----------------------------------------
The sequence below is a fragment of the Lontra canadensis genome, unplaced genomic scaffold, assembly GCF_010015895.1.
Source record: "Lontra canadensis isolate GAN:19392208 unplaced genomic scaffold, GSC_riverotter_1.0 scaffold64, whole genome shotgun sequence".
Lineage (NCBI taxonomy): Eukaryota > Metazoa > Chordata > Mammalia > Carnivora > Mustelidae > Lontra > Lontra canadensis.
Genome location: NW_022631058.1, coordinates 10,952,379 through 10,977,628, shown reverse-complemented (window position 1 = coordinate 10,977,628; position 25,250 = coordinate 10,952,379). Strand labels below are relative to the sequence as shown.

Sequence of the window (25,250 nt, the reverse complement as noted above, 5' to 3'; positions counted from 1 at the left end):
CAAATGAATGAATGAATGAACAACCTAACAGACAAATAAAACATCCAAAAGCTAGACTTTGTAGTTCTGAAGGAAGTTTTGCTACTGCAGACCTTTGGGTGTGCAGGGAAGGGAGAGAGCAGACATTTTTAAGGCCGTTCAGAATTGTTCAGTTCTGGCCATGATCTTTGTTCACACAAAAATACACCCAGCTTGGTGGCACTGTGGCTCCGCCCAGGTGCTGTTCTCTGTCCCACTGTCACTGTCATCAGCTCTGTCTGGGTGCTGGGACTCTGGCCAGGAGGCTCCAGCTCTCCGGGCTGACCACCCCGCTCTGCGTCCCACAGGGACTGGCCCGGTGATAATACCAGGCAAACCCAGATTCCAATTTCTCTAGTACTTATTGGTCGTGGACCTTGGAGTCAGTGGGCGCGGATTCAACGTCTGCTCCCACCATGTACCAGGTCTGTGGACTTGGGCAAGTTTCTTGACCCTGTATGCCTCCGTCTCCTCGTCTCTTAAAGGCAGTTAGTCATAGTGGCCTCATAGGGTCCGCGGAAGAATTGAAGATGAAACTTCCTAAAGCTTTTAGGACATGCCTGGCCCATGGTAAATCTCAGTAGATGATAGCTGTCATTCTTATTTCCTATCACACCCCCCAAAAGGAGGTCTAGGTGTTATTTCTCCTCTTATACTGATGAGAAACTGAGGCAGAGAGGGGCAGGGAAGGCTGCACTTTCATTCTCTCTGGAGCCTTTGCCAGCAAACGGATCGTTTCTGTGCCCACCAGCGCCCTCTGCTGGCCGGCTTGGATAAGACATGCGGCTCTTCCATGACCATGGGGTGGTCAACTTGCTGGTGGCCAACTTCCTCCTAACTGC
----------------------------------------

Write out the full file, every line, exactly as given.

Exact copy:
The sequence below is a fragment of the Lontra canadensis genome, unplaced genomic scaffold, assembly GCF_010015895.1.
Source record: "Lontra canadensis isolate GAN:19392208 unplaced genomic scaffold, GSC_riverotter_1.0 scaffold64, whole genome shotgun sequence".
Lineage (NCBI taxonomy): Eukaryota > Metazoa > Chordata > Mammalia > Carnivora > Mustelidae > Lontra > Lontra canadensis.
Genome location: NW_022631058.1, coordinates 10,952,379 through 10,977,628, shown reverse-complemented (window position 1 = coordinate 10,977,628; position 25,250 = coordinate 10,952,379). Strand labels below are relative to the sequence as shown.

Sequence of the window (25,250 nt, the reverse complement as noted above, 5' to 3'; positions counted from 1 at the left end):
CAAATGAATGAATGAATGAACAACCTAACAGACAAATAAAACATCCAAAAGCTAGACTTTGTAGTTCTGAAGGAAGTTTTGCTACTGCAGACCTTTGGGTGTGCAGGGAAGGGAGAGAGCAGACATTTTTAAGGCCGTTCAGAATTGTTCAGTTCTGGCCATGATCTTTGTTCACACAAAAATACACCCAGCTTGGTGGCACTGTGGCTCCGCCCAGGTGCTGTTCTCTGTCCCACTGTCACTGTCATCAGCTCTGTCTGGGTGCTGGGACTCTGGCCAGGAGGCTCCAGCTCTCCGGGCTGACCACCCCGCTCTGCGTCCCACAGGGACTGGCCCGGTGATAATACCAGGCAAACCCAGATTCCAATTTCTCTAGTACTTATTGGTCGTGGACCTTGGAGTCAGTGGGCGCGGATTCAACGTCTGCTCCCACCATGTACCAGGTCTGTGGACTTGGGCAAGTTTCTTGACCCTGTATGCCTCCGTCTCCTCGTCTCTTAAAGGCAGTTAGTCATAGTGGCCTCATAGGGTCCGCGGAAGAATTGAAGATGAAACTTCCTAAAGCTTTTAGGACATGCCTGGCCCATGGTAAATCTCAGTAGATGATAGCTGTCATTCTTATTTCCTATCACACCCCCCAAAAGGAGGTCTAGGTGTTATTTCTCCTCTTATACTGATGAGAAACTGAGGCAGAGAGGGGCAGGGAAGGCTGCACTTTCATTCTCTCTGGAGCCTTTGCCAGCAAACGGATCGTTTCTGTGCCCACCAGCGCCCTCTGCTGGCCGGCTTGGATAAGACATGCGGCTCTTCCATGACCATGGGGTGGTCAACTTGCTGGTGGCCAACTTCCTCCTAACTGC